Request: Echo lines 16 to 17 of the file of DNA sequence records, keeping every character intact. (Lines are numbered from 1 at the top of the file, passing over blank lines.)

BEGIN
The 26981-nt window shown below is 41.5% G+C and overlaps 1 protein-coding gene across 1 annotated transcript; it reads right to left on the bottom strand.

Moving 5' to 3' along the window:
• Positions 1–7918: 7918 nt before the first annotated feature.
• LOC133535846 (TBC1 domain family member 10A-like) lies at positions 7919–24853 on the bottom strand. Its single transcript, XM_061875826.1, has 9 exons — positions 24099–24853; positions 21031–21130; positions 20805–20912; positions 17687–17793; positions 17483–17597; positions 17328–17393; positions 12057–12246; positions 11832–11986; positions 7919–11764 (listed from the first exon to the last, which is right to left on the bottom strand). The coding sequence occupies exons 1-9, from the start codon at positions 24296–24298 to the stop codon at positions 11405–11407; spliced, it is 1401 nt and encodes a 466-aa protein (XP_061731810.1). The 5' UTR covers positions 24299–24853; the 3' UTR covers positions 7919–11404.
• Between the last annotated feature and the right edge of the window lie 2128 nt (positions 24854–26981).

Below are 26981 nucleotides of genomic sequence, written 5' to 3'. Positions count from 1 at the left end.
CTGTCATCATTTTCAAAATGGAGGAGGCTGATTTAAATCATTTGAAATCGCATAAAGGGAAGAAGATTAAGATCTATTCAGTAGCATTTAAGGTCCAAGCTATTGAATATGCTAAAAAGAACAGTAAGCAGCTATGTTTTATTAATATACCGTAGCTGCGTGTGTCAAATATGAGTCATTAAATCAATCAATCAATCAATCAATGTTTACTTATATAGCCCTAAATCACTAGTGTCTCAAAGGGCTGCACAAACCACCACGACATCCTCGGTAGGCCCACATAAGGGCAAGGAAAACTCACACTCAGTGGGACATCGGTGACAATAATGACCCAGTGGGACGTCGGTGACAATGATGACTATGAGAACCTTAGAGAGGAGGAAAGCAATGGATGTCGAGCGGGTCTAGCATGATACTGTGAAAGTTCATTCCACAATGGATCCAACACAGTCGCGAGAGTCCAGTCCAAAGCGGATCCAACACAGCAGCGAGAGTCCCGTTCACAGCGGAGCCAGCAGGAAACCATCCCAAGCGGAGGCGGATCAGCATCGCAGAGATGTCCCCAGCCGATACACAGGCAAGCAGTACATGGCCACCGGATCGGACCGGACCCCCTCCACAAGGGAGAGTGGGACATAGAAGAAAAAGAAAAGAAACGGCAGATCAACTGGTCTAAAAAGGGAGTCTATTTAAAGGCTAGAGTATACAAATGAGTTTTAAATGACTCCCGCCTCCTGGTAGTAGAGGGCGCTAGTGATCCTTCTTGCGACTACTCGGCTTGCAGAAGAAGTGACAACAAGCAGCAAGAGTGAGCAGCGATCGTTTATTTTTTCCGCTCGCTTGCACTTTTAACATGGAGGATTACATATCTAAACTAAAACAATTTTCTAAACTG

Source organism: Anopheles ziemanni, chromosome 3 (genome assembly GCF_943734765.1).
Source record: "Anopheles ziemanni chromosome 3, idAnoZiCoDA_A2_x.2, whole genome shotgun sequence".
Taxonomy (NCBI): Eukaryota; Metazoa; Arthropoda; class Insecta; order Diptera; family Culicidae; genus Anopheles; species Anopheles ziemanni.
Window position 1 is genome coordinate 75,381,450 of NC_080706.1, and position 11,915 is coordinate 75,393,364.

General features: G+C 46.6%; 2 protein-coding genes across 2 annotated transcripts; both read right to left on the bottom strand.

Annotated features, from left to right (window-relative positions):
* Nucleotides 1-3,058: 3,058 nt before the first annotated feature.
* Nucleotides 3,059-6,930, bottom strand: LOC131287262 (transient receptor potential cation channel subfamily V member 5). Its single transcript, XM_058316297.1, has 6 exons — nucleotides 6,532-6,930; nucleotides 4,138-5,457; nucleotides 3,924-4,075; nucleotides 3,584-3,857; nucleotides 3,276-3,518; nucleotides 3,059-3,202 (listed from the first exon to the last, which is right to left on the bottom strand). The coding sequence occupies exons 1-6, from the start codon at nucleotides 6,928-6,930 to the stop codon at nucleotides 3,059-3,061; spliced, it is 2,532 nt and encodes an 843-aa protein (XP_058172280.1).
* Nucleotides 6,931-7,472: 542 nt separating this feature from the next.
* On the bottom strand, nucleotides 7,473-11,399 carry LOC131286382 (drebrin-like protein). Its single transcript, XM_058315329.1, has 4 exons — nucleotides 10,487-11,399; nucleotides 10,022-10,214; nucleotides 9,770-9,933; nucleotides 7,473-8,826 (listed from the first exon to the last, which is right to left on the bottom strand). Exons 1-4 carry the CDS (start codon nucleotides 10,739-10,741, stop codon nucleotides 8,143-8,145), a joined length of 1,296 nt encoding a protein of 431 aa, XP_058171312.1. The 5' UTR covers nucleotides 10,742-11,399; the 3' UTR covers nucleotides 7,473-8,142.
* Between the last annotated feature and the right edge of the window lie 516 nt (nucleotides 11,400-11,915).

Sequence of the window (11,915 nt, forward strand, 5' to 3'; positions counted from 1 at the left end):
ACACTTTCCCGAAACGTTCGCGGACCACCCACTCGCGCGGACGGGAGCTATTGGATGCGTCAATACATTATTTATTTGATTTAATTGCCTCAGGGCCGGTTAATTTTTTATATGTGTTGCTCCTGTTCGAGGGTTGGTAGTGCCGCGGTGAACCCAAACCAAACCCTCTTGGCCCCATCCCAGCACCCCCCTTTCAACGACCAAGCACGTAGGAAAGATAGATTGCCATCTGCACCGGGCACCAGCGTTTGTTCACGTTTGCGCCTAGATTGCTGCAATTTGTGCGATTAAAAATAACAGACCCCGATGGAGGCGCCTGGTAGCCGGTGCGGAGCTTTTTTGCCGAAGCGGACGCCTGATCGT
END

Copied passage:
* Nucleotides 6,931-7,472: 542 nt separating this feature from the next.
* On the bottom strand, nucleotides 7,473-11,399 carry LOC131286382 (drebrin-like protein). Its single transcript, XM_058315329.1, has 4 exons — nucleotides 10,487-11,399; nucleotides 10,022-10,214; nucleotides 9,770-9,933; nucleotides 7,473-8,826 (listed from the first exon to the last, which is right to left on the bottom strand). Exons 1-4 carry the CDS (start codon nucleotides 10,739-10,741, stop codon nucleotides 8,143-8,145), a joined length of 1,296 nt encoding a protein of 431 aa, XP_058171312.1. The 5' UTR covers nucleotides 10,742-11,399; the 3' UTR covers nucleotides 7,473-8,142.